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### Course: 8th grade (Illustrative Mathematics) > Unit 1

Lesson 9: Lesson 16: Parallel lines and the angles in a triangle# Angles in a triangle sum to 180° proof

The sum of the interior angle measures of a triangle always adds up to 180°. We can draw a line parallel to the base of any triangle through its third vertex. Then we use transversals, vertical angles, and corresponding angles to rearrange those angle measures into a straight line, proving that they must add up to 180°. Created by Sal Khan.

## Want to join the conversation?

- What is the sum of the exterior angles of a triangle?(39 votes)
- The sum of the exterior angles of a convex polygon (closed figure) is always 360°.

Watch this video:

http://www.khanacademy.org/math/geometry/polygons-quads-parallelograms/v/sum-of-the-exterior-angles-of-convex-polygon

you can also refer to:

http://en.wikipedia.org/wiki/Exterior_angle

Hope this helps :)(102 votes)

- At0:01, Sal mentions that he has "drawn an arbitrary triangle." What is an arbitrary triangle?(18 votes)
- Arbitary just means random. Sal means he just drew a random triangle with sides of random length.(53 votes)

- An easier way to explain it. A square is 360, because 90 + 90 + 90 + 90 = 360. And a square is two triangles added together. 360 divided by 2 = 180(41 votes)
- ily for this(8 votes)

- If the angles of a triangle add up to 180 degrees, what about quadrilaterals? Are there any rules for these shapes? ( e.g. do all of the angles in a quadrilateral add up to a certain amount of degrees?) If there is a video on Khanacademy, please give me a link.(13 votes)
- Consider a square. All the sides are equal, as are all the angles. A square has four 90 degree angles. 90 x 4 = 360.

Any quadrilateral will have angles that add up to 360.(20 votes)

- And how is this going to help us pay taxes as adults?(11 votes)
- even if they taught taxes, I'm sure everyone would still zone out(18 votes)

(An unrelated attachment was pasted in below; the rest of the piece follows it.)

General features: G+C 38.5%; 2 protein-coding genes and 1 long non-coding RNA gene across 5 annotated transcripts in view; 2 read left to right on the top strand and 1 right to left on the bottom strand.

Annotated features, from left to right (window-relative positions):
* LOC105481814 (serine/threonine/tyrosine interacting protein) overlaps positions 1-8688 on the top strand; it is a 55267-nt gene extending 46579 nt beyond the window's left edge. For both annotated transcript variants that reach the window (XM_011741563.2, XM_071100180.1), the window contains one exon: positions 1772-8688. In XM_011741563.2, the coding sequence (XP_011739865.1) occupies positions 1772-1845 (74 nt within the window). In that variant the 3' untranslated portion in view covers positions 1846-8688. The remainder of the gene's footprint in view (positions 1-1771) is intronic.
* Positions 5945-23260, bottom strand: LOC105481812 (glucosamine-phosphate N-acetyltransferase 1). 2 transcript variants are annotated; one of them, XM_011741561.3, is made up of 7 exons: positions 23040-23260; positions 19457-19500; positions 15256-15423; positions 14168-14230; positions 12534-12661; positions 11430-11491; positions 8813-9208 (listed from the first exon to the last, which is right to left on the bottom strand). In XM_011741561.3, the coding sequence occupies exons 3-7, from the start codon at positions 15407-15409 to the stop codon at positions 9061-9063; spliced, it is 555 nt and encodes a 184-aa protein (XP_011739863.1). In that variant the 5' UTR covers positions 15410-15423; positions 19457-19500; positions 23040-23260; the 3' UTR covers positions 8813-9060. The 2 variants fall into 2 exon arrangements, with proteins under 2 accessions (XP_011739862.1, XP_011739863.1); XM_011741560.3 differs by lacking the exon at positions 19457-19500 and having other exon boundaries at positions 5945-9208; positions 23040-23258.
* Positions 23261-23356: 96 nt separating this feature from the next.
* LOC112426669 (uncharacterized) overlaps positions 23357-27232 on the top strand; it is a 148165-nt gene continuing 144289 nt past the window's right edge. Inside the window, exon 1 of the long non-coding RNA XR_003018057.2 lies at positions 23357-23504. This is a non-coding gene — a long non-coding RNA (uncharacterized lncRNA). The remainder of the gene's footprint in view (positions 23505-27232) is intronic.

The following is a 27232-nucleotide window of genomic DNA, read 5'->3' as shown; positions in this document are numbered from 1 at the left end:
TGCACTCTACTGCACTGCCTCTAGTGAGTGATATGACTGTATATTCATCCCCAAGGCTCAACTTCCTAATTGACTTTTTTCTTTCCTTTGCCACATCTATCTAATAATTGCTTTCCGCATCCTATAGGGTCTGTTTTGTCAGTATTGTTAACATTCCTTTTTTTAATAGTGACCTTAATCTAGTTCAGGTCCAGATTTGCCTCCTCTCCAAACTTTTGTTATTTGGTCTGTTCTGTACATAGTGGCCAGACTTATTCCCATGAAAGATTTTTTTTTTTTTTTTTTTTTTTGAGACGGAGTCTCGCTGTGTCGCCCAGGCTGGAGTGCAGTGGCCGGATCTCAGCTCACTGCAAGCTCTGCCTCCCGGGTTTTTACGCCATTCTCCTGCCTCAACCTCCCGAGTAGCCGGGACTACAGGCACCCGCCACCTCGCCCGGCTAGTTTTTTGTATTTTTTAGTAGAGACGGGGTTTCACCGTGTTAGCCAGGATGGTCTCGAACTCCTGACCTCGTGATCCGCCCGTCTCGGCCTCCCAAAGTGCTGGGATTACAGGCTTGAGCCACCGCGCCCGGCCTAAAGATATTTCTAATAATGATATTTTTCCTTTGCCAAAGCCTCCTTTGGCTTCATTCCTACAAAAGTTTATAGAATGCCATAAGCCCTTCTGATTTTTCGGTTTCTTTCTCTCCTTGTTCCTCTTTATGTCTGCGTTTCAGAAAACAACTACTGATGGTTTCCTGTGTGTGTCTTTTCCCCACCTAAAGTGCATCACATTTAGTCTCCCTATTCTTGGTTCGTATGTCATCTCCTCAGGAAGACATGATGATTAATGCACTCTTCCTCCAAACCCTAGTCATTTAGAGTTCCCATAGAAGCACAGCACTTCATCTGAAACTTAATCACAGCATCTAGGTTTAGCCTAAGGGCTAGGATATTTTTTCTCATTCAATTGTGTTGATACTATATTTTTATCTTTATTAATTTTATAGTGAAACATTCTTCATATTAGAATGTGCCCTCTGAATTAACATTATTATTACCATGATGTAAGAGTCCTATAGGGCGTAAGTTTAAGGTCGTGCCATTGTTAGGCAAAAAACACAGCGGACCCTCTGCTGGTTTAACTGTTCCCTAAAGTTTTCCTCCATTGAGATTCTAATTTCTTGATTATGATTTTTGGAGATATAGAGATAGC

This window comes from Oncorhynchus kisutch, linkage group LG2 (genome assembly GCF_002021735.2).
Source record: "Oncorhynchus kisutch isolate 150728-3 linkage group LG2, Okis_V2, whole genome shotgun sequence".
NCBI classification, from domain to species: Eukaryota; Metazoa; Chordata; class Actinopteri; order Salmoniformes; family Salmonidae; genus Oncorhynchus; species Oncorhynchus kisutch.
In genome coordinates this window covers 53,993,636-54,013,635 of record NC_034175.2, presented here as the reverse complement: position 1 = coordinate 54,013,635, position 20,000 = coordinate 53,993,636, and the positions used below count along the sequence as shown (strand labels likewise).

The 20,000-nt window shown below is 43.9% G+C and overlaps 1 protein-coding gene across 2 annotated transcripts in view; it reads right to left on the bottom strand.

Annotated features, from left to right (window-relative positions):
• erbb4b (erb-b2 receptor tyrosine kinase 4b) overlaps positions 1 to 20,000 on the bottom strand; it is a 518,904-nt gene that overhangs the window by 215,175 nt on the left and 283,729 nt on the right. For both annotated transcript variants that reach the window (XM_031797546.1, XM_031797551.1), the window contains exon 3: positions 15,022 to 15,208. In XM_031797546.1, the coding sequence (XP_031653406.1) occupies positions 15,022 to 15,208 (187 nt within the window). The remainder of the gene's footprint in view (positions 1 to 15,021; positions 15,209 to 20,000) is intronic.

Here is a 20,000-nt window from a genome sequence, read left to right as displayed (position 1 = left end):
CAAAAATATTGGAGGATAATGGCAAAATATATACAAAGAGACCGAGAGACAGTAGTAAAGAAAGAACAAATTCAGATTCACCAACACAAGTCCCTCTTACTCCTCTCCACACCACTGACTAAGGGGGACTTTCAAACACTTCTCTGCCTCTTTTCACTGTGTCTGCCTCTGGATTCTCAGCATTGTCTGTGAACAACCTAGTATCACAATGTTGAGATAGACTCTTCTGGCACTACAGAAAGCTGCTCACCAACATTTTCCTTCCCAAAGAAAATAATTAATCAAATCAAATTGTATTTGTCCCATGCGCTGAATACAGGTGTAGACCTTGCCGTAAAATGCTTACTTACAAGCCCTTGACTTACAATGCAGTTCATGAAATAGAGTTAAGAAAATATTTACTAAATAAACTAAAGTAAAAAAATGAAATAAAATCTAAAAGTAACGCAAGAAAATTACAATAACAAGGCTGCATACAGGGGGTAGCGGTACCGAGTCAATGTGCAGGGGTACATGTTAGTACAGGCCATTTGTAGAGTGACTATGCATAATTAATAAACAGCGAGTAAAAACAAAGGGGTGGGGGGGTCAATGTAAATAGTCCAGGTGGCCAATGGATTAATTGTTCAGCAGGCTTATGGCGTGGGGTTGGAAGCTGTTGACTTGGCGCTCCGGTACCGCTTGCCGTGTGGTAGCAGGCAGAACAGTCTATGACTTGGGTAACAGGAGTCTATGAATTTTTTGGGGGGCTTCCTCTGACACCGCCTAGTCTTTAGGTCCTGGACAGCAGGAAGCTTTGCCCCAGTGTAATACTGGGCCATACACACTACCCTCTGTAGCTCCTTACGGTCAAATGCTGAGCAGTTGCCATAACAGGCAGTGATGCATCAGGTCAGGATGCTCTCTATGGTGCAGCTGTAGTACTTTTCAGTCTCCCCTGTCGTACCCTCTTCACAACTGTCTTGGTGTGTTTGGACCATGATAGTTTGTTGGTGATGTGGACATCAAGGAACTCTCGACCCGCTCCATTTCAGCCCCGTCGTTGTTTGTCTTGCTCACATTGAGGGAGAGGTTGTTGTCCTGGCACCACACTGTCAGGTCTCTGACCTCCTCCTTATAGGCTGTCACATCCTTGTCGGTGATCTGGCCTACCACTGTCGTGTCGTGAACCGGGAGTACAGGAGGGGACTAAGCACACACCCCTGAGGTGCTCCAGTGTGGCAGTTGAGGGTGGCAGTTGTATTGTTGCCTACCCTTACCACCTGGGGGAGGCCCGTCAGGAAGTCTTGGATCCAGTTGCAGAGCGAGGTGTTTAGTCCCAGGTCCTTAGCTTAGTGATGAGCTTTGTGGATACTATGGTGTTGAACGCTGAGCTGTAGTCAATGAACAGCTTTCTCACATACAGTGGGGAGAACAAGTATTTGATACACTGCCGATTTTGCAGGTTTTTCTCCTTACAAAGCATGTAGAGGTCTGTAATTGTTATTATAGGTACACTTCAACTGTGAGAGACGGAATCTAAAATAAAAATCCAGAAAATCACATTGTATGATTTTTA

- Is there a more simple way to understand this because I am not fully under standing it other than just that they add up?(10 votes)
- Try finding a book about it at your local library. They may have books in the Juvenile section that simplifies the concept down to what you can understand. This normally helps me when I don't get it!(18 votes)

- why cant i fly(9 votes)
- I assume because your parents will not buy you a plane ticket.(12 votes)

- what is a median and altitude in a triangle(5 votes)
- A median in a triangle is a line segment that connects any vertex of the triangle to the midpoint of the opposite side. An altitude in a triangle is a line segment starting at any vertex and is perpendicular to the opposite side.(9 votes)

- Im in 7th grade. When i started it was hard I think the way I learned from my teacher is harder because I cant ask the teacher to repeat it or pause soi can write the problem down but when he assigned me this while the highschoolers had a field trip. khan academy's is WAYYYYYYYYYYYYYYYYYYy....
**WAY*100**easier and more fun.(8 votes) - At0:25, Sal states that we are using our knowledge of transversals of parallel lines. What does that mean?(5 votes)
- A transversal is a line that intersects a pair of parallel lines. The angles that are formed between the transversal and parallel lines have a defined relationship, and that is what Sal uses a lot in this proof. You can learn about the relationships here: https://www.khanacademy.org/math/basic-geo/basic-geo-angle/angles-between-lines/v/angles-formed-by-parallel-lines-and-transversals(7 votes)

## Video transcript

I've drawn an arbitrary
triangle right over here. And I've labeled the measures
of the interior angles. The measure of this angle is x. This one's y. This one is z. And what I want to
prove is that the sum of the measures of the interior